After reading your excellent letter, I took some time to read some of the history of the National Association of Funeral Directors that is on their website. I can see that 9 objectives were put in place at a meeting over 100 years ago. I was interested in objective 7 ‘To aid all influences calculated to increase the usefulness and improve the recognition and the utility of undertaking as a profession, and to incorporate reforms wherever necessary.’ I feel that all of the points in your letter must then clearly be taken into consideration by the NAFD.

  4. Fran Hall

    I agree fully David that excepting for legal sensitivities, we as members should know something of what went on. From what I saw of Mandie, she brought excellent skills and knowledge, especially as we face regulation. The letter however raises some questions. To a non member, what happens at NAFD would seem to be of little concern. In fairness many of the points requested within the letter are already well accommodated by NAFD. If you want to have influence, pay your dues, attend meetings, vote and get involved. GFG and NDC would do well to ensure that non of their award winning members give ridiculous reasons not to make price information readily available. Progress in all areas needed.

    1. Fran Hall

      As a GFG Award winner and as a GFG & NDC Recommended Funeral Director, I not only have my prices online, but I have my bespoke prices, “Select options” including direct cremation laid out fully but I also have a price calculator all on my website. That is three pages of pricing information.

      Dignity, Co-op and one local independent, all NAFD members don’t have even the merest hint of prices on their websites.

      I’m afraid Mark, many funeral directors I know of don’t want to “pay our dues” and get involved because what exactly are we getting involved in?
      While I understand the NAFD do a lot of lobbying to Government, having been a part of those meetings and giving evidence to the select committee, believe me, I wouldn’t want any part of that organisation.

      In fact, in one particular meeting I was literally ashamed to be in the same room as the NAFD “representative” who spent 20 minutes talking about how the NAFD couldn’t define a “simple funeral” yet when challenged with “well if the industry isn’t prepared to determine what a simple funeral is, then who should,” that representative completely backtracked.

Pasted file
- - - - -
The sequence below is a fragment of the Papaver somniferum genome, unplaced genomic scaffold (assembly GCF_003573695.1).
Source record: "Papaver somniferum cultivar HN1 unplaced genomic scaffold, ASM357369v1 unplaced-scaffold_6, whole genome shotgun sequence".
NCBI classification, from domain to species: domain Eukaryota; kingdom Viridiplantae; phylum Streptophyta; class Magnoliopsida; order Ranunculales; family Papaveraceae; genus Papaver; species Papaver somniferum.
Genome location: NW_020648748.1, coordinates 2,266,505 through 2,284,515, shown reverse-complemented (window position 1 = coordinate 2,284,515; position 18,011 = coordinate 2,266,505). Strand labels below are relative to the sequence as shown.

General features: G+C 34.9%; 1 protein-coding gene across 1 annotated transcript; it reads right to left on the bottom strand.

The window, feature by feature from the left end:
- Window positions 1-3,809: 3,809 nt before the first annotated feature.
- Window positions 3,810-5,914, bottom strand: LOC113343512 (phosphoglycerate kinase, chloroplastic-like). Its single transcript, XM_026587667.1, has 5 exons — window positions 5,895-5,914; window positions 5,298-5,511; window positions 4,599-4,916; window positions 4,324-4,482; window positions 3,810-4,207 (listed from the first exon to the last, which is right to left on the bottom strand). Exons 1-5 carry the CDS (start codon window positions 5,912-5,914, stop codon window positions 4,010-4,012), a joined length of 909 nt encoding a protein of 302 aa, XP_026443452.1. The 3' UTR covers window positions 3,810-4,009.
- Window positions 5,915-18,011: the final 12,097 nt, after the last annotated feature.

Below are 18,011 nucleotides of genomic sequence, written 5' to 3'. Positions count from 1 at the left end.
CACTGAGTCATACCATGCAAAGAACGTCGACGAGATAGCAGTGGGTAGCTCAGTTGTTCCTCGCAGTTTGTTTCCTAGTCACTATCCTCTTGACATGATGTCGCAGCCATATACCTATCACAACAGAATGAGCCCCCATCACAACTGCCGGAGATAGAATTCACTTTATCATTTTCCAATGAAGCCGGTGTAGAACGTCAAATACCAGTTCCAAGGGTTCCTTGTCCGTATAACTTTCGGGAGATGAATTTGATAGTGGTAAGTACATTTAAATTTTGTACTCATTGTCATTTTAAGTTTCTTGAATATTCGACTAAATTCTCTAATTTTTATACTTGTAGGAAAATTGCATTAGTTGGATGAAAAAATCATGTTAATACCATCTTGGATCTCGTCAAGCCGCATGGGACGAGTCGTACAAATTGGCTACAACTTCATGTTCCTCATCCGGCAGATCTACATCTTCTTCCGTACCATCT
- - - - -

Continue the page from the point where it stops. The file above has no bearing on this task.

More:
That is just one example over many meetings.

      I would be happy to “pay my dues” to influence change if I wasn’t completely patronised by those members I have met in the upper reaches of the organisation.
      Of course there are one or two exceptions but overall the majority treated me like I knew nothing and shouldn’t be involved in the conversations I was involved in because it was just all too much for my little head to understand.

      As a non-member, I believe what ever is happening within the NAFD is my concern. They are the self-professed “voice of the profession” so what ever they do and say will have an impact on the whole industry and not just their members.

      As for the NAFD enforcing standards to non-members, the NAFD isn’t a regulator but they are trying to put themselves in the position to be exactly that.

      A regulatory body should always be independent to associations or unions. That way there is impartial judging on standards (and I would be more than happy for any regulatory body to take those standards from the NAFD) but also there is accountability for anyone bringing the profession into disrepute and not meeting those standards that we don’t just aim for but exceed.

      1. Fran Hall

        It’s very interesting to sit between the likes of NAFD and GFG and see some of the positives and challenges in both camps. NAFD however is an independent organisation (think Marmite). I’m not sure of the logic in saying we don’t like your organisation and don’t want to join it, but would you mind changing your practices to accommodate our views.

        1. Fran Hall

          When they are the leading trade association representing the funeral profession and have connections and influence at every level, I’d like to think that they would honour every single one of the points above, regardless as to whether I’m a member or not.

  5. Fran Hall

    Louise, your list is commendable. Do you think the NAFD should have authority to apply/enforce such matters on non member firms who have not yet taken steps to show compliance to standards already in place?